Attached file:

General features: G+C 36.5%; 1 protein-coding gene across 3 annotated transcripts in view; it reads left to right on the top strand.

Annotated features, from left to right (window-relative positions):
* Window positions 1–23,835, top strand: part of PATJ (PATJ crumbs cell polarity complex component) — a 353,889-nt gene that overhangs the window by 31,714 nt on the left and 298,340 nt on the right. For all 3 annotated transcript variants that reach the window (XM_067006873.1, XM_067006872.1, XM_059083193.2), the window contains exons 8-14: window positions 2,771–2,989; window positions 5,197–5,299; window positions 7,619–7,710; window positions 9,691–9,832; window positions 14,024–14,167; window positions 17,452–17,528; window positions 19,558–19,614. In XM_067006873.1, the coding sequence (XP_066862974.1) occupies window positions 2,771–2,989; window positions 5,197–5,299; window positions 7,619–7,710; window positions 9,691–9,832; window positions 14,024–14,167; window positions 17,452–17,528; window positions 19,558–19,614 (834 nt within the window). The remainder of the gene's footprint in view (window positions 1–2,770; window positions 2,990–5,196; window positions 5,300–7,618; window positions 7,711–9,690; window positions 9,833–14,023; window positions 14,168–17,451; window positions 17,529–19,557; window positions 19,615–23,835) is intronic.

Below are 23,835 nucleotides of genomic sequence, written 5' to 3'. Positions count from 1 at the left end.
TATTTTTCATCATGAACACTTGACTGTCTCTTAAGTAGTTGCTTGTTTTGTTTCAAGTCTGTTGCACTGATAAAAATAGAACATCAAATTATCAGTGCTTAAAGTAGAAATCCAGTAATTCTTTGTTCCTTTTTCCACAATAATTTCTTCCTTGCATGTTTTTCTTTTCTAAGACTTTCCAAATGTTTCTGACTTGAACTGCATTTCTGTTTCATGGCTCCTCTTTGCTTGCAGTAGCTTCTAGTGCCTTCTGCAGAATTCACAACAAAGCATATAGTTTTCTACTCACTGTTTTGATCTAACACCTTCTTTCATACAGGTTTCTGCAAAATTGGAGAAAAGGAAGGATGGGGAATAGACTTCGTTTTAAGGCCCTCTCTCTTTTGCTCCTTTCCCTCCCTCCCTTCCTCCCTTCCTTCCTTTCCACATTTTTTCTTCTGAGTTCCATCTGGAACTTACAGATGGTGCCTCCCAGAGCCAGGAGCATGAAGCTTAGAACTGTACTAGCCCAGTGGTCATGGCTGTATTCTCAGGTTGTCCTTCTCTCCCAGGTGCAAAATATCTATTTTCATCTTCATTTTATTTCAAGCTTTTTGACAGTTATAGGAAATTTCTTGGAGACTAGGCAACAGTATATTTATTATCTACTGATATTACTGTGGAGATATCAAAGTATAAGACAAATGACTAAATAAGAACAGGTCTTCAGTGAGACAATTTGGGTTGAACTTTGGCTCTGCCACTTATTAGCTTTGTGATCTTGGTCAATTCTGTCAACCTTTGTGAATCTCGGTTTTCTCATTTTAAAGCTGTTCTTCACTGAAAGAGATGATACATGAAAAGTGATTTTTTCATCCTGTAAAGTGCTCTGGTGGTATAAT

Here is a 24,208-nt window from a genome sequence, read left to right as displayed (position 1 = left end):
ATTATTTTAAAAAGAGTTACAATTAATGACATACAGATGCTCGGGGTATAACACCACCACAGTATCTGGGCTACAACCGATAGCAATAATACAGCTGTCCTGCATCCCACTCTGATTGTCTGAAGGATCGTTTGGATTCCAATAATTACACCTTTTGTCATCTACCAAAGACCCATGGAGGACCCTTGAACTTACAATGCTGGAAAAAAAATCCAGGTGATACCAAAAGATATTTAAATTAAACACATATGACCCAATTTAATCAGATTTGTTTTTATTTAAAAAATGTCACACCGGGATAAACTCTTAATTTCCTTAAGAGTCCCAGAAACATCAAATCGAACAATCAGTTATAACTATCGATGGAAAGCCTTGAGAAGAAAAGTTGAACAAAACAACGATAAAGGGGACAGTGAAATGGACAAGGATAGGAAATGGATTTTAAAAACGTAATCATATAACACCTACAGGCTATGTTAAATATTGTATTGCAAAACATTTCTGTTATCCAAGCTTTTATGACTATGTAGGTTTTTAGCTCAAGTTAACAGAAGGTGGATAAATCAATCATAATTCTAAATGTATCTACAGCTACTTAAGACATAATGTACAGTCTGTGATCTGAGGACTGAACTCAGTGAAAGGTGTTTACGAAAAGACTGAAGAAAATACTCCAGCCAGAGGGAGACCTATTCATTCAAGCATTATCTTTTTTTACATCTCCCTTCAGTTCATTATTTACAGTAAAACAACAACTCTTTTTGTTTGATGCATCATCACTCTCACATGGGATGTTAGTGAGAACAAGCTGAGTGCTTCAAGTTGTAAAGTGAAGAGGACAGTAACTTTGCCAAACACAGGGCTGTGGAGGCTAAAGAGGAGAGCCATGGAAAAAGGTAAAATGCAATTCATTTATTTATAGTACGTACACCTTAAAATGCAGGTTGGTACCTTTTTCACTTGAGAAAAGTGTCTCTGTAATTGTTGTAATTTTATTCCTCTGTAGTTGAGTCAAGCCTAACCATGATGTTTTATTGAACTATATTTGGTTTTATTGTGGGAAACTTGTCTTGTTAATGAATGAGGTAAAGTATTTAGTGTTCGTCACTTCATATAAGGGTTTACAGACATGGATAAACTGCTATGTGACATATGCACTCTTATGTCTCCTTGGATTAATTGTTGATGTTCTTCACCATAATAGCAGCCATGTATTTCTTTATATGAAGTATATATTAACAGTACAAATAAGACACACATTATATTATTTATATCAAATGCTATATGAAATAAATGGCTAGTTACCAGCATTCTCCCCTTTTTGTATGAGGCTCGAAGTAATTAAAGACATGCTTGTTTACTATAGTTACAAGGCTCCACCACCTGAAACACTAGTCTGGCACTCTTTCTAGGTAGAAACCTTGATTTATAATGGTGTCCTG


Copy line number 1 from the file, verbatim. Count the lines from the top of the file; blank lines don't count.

General features: G+C 36.5%; 1 protein-coding gene across 3 annotated transcripts in view; it reads left to right on the top strand.